But, of course, neither of those things will happen. If you even tried to gauge the role of “Israeli-linked” operations in influencing Western decision-making, you’d be accused of anti-Semitism. And if that didn’t stop you, there would be furious editorials in The New York Times, The Washington Post and the rest of the U.S. mainstream media denouncing you as a “conspiracy theorist.” Who could possibly think that Israel would do anything underhanded to shape Western attitudes?

And, if you sought the comparative figures for the West interfering in the affairs of other nations, you’d be faulted for engaging in “false moral equivalence.” After all, whatever the U.S. government and its allies do is good for the world; whereas Russia is the fount of evil.

So, let’s just get back to developing those algorithms to sniff out, isolate and eradicate “Russian propaganda” or other deviant points of view, all the better to make sure that Americans, Britons and Catalonians vote the right way.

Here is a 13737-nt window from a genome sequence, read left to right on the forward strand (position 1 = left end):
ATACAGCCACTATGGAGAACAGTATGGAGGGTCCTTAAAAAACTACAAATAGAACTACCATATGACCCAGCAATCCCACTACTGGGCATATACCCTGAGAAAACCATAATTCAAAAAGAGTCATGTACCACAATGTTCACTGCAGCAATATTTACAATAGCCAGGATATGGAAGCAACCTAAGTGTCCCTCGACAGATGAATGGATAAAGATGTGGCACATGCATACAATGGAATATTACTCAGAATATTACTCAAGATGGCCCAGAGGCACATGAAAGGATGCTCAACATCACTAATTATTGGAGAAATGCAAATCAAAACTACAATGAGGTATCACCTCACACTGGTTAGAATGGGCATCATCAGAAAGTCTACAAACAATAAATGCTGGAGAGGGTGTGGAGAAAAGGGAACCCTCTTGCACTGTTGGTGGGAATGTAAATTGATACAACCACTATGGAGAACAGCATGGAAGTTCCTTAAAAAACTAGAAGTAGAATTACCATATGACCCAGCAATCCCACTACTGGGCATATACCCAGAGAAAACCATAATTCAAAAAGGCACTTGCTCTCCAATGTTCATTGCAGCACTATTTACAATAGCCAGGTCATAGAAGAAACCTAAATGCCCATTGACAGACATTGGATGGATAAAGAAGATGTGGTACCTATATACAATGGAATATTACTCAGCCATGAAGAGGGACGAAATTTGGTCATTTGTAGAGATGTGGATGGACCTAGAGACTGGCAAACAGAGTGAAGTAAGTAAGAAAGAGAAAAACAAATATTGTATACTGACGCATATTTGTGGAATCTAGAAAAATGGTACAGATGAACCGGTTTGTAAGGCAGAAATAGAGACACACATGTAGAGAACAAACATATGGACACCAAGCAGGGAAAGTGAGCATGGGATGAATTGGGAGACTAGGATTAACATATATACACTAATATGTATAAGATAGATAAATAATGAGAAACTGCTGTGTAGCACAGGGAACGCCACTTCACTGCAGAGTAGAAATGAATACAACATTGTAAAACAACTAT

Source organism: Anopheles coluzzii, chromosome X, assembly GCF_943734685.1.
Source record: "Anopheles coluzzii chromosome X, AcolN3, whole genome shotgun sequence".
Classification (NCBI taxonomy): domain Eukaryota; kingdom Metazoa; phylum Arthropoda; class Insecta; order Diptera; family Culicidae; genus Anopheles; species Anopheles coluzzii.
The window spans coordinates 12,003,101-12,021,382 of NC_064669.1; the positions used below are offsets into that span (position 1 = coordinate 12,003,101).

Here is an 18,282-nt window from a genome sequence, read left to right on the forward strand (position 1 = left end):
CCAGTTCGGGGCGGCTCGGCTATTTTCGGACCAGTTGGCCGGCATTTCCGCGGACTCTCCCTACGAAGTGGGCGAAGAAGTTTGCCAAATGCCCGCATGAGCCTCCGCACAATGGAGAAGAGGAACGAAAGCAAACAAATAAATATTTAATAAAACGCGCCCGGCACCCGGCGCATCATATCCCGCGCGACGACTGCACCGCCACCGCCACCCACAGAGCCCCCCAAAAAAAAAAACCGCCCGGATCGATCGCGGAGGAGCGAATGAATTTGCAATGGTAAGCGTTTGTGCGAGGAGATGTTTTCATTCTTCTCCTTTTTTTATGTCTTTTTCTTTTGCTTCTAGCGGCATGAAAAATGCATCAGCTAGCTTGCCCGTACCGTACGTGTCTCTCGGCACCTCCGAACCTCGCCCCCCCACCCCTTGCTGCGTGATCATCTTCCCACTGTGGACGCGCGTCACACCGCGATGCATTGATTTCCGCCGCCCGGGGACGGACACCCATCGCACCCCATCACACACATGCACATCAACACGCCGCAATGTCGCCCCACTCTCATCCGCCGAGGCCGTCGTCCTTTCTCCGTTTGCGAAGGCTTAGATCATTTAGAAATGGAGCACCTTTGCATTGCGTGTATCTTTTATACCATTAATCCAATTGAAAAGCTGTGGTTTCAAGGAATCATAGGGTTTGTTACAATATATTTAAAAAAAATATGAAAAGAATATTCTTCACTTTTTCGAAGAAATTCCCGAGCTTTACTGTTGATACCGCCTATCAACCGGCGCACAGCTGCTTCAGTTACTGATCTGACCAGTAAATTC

Investigative reporter Robert Parry broke many of the Iran-Contra stories for The Associated Press and Newsweek in the 1980s. You can buy his latest book, America’s Stolen Narrative, either in print here or as an e-book (from Amazon and barnesandnoble.com).

Robert Parry / ConsortiumNews

 

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Attack on RT Is Another Step Towards Sovietization of American Media

Attack on RT Is Another Step Towards Sovietization of American Media

https://www.strategic-culture.org/news/2017/11/18/attack-rt-another-step-towards-sovietization-american-media.html

Attack on RT Is Another Step Towards Sovietization of American Media

Attack on RT Is Another Step Towards Sovietization of American Media

This week the US Department of Justice Criminal Division forced the Russian-funded television network RT (formerly Russia Today) to register as a “foreign agent” under the Foreign Agents Registration Act (FARA). Failure to comply would have risked arrest of RT’s management and seizure of its assets. The move comes on the heels of Senators’ recent demands that terrified tech giants Twitter, Facebook, and Google act as ideological filters.